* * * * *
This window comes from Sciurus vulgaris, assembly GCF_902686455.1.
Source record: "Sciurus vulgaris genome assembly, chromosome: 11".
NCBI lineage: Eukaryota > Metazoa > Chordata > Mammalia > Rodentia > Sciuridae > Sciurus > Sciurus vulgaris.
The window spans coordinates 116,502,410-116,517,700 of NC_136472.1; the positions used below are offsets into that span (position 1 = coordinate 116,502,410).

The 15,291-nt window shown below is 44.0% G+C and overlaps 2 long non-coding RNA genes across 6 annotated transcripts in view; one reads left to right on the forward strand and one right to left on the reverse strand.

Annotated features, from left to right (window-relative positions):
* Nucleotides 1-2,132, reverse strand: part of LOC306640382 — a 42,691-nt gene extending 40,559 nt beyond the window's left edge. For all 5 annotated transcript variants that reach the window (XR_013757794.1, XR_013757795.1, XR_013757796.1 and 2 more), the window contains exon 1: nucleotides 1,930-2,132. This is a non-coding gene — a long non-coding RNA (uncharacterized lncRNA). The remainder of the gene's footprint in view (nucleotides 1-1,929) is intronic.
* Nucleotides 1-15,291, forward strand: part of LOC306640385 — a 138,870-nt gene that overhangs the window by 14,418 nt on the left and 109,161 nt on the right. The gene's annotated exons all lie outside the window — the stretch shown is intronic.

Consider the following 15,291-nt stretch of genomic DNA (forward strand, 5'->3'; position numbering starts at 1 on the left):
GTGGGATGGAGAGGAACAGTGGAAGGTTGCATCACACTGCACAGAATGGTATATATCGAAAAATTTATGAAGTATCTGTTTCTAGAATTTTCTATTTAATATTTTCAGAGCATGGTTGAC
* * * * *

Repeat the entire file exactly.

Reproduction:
This window comes from Sciurus vulgaris, assembly GCF_902686455.1.
Source record: "Sciurus vulgaris genome assembly, chromosome: 11".
NCBI lineage: Eukaryota > Metazoa > Chordata > Mammalia > Rodentia > Sciuridae > Sciurus > Sciurus vulgaris.
The window spans coordinates 116,502,410-116,517,700 of NC_136472.1; the positions used below are offsets into that span (position 1 = coordinate 116,502,410).

The 15,291-nt window shown below is 44.0% G+C and overlaps 2 long non-coding RNA genes across 6 annotated transcripts in view; one reads left to right on the forward strand and one right to left on the reverse strand.

Annotated features, from left to right (window-relative positions):
* Nucleotides 1-2,132, reverse strand: part of LOC306640382 — a 42,691-nt gene extending 40,559 nt beyond the window's left edge. For all 5 annotated transcript variants that reach the window (XR_013757794.1, XR_013757795.1, XR_013757796.1 and 2 more), the window contains exon 1: nucleotides 1,930-2,132. This is a non-coding gene — a long non-coding RNA (uncharacterized lncRNA). The remainder of the gene's footprint in view (nucleotides 1-1,929) is intronic.
* Nucleotides 1-15,291, forward strand: part of LOC306640385 — a 138,870-nt gene that overhangs the window by 14,418 nt on the left and 109,161 nt on the right. The gene's annotated exons all lie outside the window — the stretch shown is intronic.

Consider the following 15,291-nt stretch of genomic DNA (forward strand, 5'->3'; position numbering starts at 1 on the left):
GTGGGATGGAGAGGAACAGTGGAAGGTTGCATCACACTGCACAGAATGGTATATATCGAAAAATTTATGAAGTATCTGTTTCTAGAATTTTCTATTTAATATTTTCAGAGCATGGTTGAC